“…..i don’t smoke pot. i can’t anyway, even if i wanted to, because of dad and Mum. They needed me to keep out of trouble, to be good. They are lawyers, and they work hard and are in the paper a lot…. People would write about us if i did something like that. Mum and i call it ‘doing a Prince Harry.’ ‘don’t do a Prince Harry on me’ she says. i wouldn’t do it anyway.”
And no, those are not typos, that’s a direct quote.
But not all is perfect in the Walkers carefully constructed lives. They have a secret. Max was born intersex. He identifies as a boy and has been raised as such. When a family friend abuses Max’s trust in the most horrific way, Max and his parents are forced to consider the nature of their well-kept secret. Continue reading
Yes, the world is in the grip of Gatsby-fever. Hooray!
I even noted a touch of Gatsby in tonight’s Eurovision semi-final (well-played Belarus).
Here are my top five Gatsby related things (that aren’t the book. Or the movie). Because we can never have too much Gatsby.
5. Gatsby manicure. I’m not a girly-girl but nail polish is my weakness. (via Guiltless Reading) Continue reading
I went through a stage where I was addicted to ‘mummy memoirs’. Because being up at 2am feeding a baby wasn’t enough – I had to read about it too.
By and large, I’ve moved on from mummy memoirs but a copy of Welcome to Your New Life by Anna Goldsworthy came my way and I read the first chapter. And then I read the whole book in one sitting. I enjoyed this book immensely from the very first page when a newly pregnant Goldsworthy, having been a vegetarian for 14 years, suddenly craves a sausage. And eats one.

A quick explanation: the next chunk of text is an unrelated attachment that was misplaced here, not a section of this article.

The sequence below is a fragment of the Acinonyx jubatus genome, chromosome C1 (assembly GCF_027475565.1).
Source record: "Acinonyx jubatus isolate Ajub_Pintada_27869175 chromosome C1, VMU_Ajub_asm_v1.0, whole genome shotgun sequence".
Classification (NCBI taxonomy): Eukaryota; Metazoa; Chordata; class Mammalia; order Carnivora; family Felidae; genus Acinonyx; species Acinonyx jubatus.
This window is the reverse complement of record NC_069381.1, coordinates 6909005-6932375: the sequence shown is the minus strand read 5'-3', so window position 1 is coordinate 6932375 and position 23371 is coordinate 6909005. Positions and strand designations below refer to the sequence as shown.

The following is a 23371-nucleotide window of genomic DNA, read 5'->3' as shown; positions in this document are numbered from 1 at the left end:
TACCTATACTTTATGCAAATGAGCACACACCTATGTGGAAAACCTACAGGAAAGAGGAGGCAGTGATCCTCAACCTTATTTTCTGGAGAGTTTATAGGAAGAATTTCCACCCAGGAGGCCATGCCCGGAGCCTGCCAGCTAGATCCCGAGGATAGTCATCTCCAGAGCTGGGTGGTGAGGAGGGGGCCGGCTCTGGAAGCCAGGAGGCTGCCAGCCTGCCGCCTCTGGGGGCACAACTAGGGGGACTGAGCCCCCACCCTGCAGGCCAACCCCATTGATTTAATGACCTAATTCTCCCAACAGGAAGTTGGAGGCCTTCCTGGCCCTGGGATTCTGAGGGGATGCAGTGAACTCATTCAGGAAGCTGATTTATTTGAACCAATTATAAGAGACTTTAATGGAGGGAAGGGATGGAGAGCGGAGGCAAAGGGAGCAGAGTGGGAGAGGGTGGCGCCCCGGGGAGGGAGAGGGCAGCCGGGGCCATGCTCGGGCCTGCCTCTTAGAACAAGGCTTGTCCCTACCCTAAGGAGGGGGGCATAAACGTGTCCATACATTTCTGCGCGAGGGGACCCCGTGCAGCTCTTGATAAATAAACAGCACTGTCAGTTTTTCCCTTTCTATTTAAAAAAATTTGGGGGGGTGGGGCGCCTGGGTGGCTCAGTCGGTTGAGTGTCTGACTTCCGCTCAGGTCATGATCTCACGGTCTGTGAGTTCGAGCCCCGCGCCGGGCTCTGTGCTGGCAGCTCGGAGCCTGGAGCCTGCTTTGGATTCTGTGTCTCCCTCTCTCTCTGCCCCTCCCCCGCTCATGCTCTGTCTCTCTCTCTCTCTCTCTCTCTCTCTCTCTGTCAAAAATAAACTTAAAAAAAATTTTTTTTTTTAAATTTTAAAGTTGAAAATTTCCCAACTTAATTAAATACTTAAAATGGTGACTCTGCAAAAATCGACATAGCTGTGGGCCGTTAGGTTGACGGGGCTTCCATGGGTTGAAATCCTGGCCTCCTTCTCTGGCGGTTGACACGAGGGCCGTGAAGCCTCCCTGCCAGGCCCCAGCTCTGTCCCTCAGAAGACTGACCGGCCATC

“I do not just crave any old sausage, I crave this sausage: a stocky turd-like cevapi. Years of abstinence vanish, as my mouth remembers, my tongue remembers. The sausage’s loud clang against the tastebuds, of spice and flesh and fat.”
And then she tells her family she’s pregnant. I obviously don’t know Goldsworthy’s sister, Sash, but if I had a sister I’d like one like Sash. Sash gets a few scenes in the book but her opener, on hearing about Anna’s pregnancy is “Fuck off!” (presumably said with a “Get outta here” spin).
This week’s Top Ten Tuesday, hosted by The Broke and the Bookish, is all about books dealing with tough subjects. I’ve read a number of truly remarkable books dealing with the kinds of issues usually filed under ‘tough’ – addiction, suicide, grief, terminal illness and so on. Instead of filling my top ten list with a range of tough issues, I’m focusing on one – autism.
I have a nephew with Asperger’s. Some things are particularly tough for him - playground politics, kids not playing by the rules and soon, all the crap that goes with being a teenager. Some people might not consider autism a ‘tough’ issue but I say cast your mind back to when you were little. In the world of kids where any differences are noted (loudly), it’s survival of the fittest. And that can be really hard.